Probing the surfaces of ionic liquids by reactive-atom scattering
Ionic liquids are an important class of compounds which have attracted enormous interest in recent years due to their potential use in widespread applications. In a number of these, such as CO2 sequestration, other gas separations, and multiphase catalysis, the structure of the extreme outer layer of the liquid is crucial in controlling molecular transfer through or reaction at the gas-liquid interface. Probing the structure of such interfaces is an important but experimentally challenging problem. It has been tackled using a number of conventional surface-science and surface-spectroscopy tools, but these all have their own limitations of excessive penetration depth or lack of chemical specificity.
We have been developing a promising alternative method, reactive-atom scattering, which is based on laser-spectroscopic detection of the products of the reaction of a gas-phase projectile with a specific functional group at the surface. By using oxygen atoms as the probe, we have demonstrated that the relative yields of the OH product reflect the exposure of alkyl functional groups at the extreme outer layer of the liquid. We aim to further develop this method to detect additional functional groups using novel reactive projectiles. We will apply it probe the surface composition of chemically heterogeneous liquids, particularly novel classes of ionic liquids, their mixtures, and solutions of low-volatility solutes in ionic-liquid solvents.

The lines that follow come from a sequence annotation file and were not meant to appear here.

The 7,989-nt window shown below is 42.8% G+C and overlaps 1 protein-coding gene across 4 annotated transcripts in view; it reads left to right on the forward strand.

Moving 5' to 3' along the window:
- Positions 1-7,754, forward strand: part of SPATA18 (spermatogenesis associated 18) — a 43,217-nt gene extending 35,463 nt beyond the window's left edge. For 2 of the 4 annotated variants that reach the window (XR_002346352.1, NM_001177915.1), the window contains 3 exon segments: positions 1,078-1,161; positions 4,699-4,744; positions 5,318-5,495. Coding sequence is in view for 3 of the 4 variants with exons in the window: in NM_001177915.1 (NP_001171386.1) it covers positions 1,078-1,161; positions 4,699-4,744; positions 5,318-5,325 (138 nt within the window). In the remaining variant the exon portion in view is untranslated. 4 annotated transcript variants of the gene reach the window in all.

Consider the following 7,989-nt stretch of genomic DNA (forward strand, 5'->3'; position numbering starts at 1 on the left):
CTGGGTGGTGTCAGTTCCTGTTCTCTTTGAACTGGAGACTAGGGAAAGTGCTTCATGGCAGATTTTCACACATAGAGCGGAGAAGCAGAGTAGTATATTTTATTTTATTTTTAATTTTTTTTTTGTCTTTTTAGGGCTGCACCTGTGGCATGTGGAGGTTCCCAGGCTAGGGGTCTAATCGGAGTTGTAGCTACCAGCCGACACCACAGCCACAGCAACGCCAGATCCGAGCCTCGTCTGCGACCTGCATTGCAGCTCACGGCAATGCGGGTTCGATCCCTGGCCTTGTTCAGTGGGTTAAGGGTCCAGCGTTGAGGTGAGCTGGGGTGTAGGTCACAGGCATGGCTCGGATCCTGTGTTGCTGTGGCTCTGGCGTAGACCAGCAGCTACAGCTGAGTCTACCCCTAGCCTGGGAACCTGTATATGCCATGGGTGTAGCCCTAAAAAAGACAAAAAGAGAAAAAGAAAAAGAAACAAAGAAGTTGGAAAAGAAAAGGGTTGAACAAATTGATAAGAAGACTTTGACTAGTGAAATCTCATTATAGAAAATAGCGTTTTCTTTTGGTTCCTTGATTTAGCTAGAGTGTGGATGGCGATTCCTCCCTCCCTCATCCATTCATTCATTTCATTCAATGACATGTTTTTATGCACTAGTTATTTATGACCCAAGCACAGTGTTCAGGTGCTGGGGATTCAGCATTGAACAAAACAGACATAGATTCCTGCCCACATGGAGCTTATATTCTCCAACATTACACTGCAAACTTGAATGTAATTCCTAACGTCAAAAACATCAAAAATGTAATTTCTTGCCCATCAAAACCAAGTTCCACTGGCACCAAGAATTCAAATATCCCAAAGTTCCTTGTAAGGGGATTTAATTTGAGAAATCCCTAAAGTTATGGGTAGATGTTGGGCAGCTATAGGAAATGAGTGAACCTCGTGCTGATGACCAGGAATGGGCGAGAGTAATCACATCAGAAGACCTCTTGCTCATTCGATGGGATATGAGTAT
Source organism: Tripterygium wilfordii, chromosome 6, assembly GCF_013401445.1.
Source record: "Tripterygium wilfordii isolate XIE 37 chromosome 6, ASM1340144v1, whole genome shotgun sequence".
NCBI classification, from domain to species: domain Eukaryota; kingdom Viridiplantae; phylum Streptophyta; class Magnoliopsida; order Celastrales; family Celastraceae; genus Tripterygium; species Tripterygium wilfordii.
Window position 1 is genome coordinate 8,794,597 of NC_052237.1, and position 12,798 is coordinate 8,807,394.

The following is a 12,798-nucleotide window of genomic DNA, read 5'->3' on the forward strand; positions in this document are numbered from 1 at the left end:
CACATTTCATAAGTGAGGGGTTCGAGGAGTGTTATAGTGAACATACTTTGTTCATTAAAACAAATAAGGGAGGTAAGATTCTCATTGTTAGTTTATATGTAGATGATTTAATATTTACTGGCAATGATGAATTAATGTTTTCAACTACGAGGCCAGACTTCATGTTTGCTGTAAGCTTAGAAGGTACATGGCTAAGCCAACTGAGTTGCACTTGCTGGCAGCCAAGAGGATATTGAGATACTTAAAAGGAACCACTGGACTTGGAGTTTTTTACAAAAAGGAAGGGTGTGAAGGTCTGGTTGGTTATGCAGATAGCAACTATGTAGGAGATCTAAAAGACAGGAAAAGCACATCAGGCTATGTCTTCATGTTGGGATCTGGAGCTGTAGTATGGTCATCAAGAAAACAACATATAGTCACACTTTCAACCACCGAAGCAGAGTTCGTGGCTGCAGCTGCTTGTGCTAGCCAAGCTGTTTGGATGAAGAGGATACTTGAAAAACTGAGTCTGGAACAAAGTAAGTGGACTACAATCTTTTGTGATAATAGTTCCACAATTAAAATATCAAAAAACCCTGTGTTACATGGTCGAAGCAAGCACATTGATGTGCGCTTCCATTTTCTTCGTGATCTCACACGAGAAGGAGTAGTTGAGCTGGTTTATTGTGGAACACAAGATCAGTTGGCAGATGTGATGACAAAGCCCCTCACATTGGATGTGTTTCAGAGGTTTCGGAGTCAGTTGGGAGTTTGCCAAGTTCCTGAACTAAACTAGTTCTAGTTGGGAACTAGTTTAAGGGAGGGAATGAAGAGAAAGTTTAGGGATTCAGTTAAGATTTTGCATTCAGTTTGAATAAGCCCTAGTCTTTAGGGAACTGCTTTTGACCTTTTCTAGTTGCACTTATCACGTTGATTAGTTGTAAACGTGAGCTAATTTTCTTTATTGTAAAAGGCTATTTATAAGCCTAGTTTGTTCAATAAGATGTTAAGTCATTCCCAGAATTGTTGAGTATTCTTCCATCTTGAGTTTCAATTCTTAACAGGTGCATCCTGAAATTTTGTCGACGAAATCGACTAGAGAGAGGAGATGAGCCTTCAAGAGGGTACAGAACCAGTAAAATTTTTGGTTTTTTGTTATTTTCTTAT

See our group website at www.dynamics.eps.hw.ac.uk
The Institute of Chemical Sciences (ICS) is an excellent environment for PhD research, with a thriving community of academics, post-doctoral and PhD researchers spread across three sections: Molecular Chemistry, Materials Chemistry, and Dynamics and Structure. ICS also has many links to the other research institutes within the overall umbrella of the School of Engineering and Physical Sciences, providing a strong interdisciplinary theme to our research. Heriot-Watt University occupies an attractive campus site on the outskirts of Edinburgh, with excellent public transport links to the centre of one of the Europe’s most exciting cities.
You should have, or expect to receive, a First class MChem degree in Chemistry, or equivalent in a relevant related subject. This project is funded by the Heriot-Watt University James Watt Scholarship programme, which provides tuition fees and a stipend (approx. £15,000) for 3 years of study. It is only open to EU and UK nationals.
How good is research at Heriot-Watt University in Chemistry?
FTE Category A staff submitted: 30.00
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